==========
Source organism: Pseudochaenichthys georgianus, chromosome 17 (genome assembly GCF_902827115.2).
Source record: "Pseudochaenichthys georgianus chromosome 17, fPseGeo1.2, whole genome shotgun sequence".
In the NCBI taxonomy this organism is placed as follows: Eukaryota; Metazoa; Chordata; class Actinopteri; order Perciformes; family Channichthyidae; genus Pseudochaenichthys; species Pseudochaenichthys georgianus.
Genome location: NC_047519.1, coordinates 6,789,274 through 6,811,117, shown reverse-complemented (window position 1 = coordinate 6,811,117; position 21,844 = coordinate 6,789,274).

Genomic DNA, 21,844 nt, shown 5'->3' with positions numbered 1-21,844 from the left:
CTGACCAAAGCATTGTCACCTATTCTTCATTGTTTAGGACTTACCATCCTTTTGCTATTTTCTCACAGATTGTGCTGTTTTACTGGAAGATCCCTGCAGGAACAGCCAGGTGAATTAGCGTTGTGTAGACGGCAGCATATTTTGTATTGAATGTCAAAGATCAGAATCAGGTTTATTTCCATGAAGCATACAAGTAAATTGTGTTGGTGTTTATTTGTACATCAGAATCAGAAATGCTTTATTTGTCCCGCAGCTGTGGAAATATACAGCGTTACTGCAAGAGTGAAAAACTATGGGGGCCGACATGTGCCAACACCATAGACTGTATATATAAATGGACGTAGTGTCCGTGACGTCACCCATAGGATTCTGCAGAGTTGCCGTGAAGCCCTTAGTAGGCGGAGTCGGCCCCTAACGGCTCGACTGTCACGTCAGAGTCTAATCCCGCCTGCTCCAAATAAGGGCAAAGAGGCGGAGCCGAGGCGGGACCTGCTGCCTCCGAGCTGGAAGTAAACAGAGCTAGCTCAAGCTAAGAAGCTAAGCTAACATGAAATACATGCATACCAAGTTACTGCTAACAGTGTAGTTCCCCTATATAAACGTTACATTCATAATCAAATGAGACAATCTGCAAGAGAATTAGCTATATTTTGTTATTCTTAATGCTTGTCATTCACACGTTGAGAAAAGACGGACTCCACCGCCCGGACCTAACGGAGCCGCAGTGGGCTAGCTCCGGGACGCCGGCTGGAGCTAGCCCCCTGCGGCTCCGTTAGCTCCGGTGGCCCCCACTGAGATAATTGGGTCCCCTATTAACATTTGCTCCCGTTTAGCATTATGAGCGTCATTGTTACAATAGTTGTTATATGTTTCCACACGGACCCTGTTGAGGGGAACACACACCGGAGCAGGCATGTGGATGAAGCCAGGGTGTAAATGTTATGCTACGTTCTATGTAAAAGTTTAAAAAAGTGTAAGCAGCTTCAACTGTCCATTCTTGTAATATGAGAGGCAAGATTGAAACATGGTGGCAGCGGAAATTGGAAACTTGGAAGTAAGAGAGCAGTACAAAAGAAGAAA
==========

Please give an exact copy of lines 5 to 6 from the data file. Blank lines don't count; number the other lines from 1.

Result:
Genomic DNA, 21,844 nt, shown 5'->3' with positions numbered 1-21,844 from the left:
CTGACCAAAGCATTGTCACCTATTCTTCATTGTTTAGGACTTACCATCCTTTTGCTATTTTCTCACAGATTGTGCTGTTTTACTGGAAGATCCCTGCAGGAACAGCCAGGTGAATTAGCGTTGTGTAGACGGCAGCATATTTTGTATTGAATGTCAAAGATCAGAATCAGGTTTATTTCCATGAAGCATACAAGTAAATTGTGTTGGTGTTTATTTGTACATCAGAATCAGAAATGCTTTATTTGTCCCGCAGCTGTGGAAATATACAGCGTTACTGCAAGAGTGAAAAACTATGGGGGCCGACATGTGCCAACACCATAGACTGTATATATAAATGGACGTAGTGTCCGTGACGTCACCCATAGGATTCTGCAGAGTTGCCGTGAAGCCCTTAGTAGGCGGAGTCGGCCCCTAACGGCTCGACTGTCACGTCAGAGTCTAATCCCGCCTGCTCCAAATAAGGGCAAAGAGGCGGAGCCGAGGCGGGACCTGCTGCCTCCGAGCTGGAAGTAAACAGAGCTAGCTCAAGCTAAGAAGCTAAGCTAACATGAAATACATGCATACCAAGTTACTGCTAACAGTGTAGTTCCCCTATATAAACGTTACATTCATAATCAAATGAGACAATCTGCAAGAGAATTAGCTATATTTTGTTATTCTTAATGCTTGTCATTCACACGTTGAGAAAAGACGGACTCCACCGCCCGGACCTAACGGAGCCGCAGTGGGCTAGCTCCGGGACGCCGGCTGGAGCTAGCCCCCTGCGGCTCCGTTAGCTCCGGTGGCCCCCACTGAGATAATTGGGTCCCCTATTAACATTTGCTCCCGTTTAGCATTATGAGCGTCATTGTTACAATAGTTGTTATATGTTTCCACACGGACCCTGTTGAGGGGAACACACACCGGAGCAGGCATGTGGATGAAGCCAGGGTGTAAATGTTATGCTACGTTCTATGTAAAAGTTTAAAAAAGTGTAAGCAGCTTCAACTGTCCATTCTTGTAATATGAGAGGCAAGATTGAAACATGGTGGCAGCGGAAATTGGAAACTTGGAAGTAAGAGAGCAGTACAAAAGAAGAAA